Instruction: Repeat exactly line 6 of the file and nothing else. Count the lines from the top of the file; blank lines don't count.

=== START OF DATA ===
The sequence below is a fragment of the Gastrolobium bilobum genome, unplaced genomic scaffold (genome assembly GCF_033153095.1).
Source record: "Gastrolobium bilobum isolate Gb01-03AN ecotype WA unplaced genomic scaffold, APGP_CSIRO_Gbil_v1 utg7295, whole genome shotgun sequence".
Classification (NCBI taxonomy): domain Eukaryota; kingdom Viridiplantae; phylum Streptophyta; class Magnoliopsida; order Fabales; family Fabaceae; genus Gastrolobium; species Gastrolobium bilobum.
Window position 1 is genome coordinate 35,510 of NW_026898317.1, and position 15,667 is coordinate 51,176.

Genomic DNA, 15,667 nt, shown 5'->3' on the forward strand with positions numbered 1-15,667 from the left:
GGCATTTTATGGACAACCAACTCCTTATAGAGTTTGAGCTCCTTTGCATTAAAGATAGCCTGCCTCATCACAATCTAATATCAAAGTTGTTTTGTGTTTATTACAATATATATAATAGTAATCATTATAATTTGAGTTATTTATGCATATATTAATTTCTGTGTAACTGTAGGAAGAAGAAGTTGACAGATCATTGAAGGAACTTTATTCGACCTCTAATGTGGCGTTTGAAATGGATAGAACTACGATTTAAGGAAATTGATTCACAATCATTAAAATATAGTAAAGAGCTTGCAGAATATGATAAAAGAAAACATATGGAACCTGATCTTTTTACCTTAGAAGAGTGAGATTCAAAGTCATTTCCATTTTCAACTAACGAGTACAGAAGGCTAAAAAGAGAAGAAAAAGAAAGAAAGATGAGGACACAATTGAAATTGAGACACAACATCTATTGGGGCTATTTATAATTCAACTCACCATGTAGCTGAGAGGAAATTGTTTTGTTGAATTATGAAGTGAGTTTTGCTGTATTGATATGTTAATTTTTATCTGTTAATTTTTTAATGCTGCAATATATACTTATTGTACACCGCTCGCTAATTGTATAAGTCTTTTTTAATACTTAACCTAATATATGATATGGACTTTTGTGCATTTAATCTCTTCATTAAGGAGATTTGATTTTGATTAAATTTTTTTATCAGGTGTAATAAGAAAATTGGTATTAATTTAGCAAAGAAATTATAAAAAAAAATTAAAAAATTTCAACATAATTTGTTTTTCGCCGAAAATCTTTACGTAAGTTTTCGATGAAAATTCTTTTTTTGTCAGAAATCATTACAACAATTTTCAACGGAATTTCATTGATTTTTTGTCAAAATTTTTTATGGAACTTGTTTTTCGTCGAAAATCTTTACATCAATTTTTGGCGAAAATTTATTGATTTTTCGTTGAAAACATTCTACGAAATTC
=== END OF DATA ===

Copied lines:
GGCATTTTATGGACAACCAACTCCTTATAGAGTTTGAGCTCCTTTGCATTAAAGATAGCCTGCCTCATCACAATCTAATATCAAAGTTGTTTTGTGTTTATTACAATATATATAATAGTAATCATTATAATTTGAGTTATTTATGCATATATTAATTTCTGTGTAACTGTAGGAAGAAGAAGTTGACAGATCATTGAAGGAACTTTATTCGACCTCTAATGTGGCGTTTGAAATGGATAGAACTACGATTTAAGGAAATTGATTCACAATCATTAAAATATAGTAAAGAGCTTGCAGAATATGATAAAAGAAAACATATGGAACCTGATCTTTTTACCTTAGAAGAGTGAGATTCAAAGTCATTTCCATTTTCAACTAACGAGTACAGAAGGCTAAAAAGAGAAGAAAAAGAAAGAAAGATGAGGACACAATTGAAATTGAGACACAACATCTATTGGGGCTATTTATAATTCAACTCACCATGTAGCTGAGAGGAAATTGTTTTGTTGAATTATGAAGTGAGTTTTGCTGTATTGATATGTTAATTTTTATCTGTTAATTTTTTAATGCTGCAATATATACTTATTGTACACCGCTCGCTAATTGTATAAGTCTTTTTTAATACTTAACCTAATATATGATATGGACTTTTGTGCATTTAATCTCTTCATTAAGGAGATTTGATTTTGATTAAATTTTTTTATCAGGTGTAATAAGAAAATTGGTATTAATTTAGCAAAGAAATTATAAAAAAAAATTAAAAAATTTCAACATAATTTGTTTTTCGCCGAAAATCTTTACGTAAGTTTTCGATGAAAATTCTTTTTTTGTCAGAAATCATTACAACAATTTTCAACGGAATTTCATTGATTTTTTGTCAAAATTTTTTATGGAACTTGTTTTTCGTCGAAAATCTTTACATCAATTTTTGGCGAAAATTTATTGATTTTTCGTTGAAAACATTCTACGAAATTC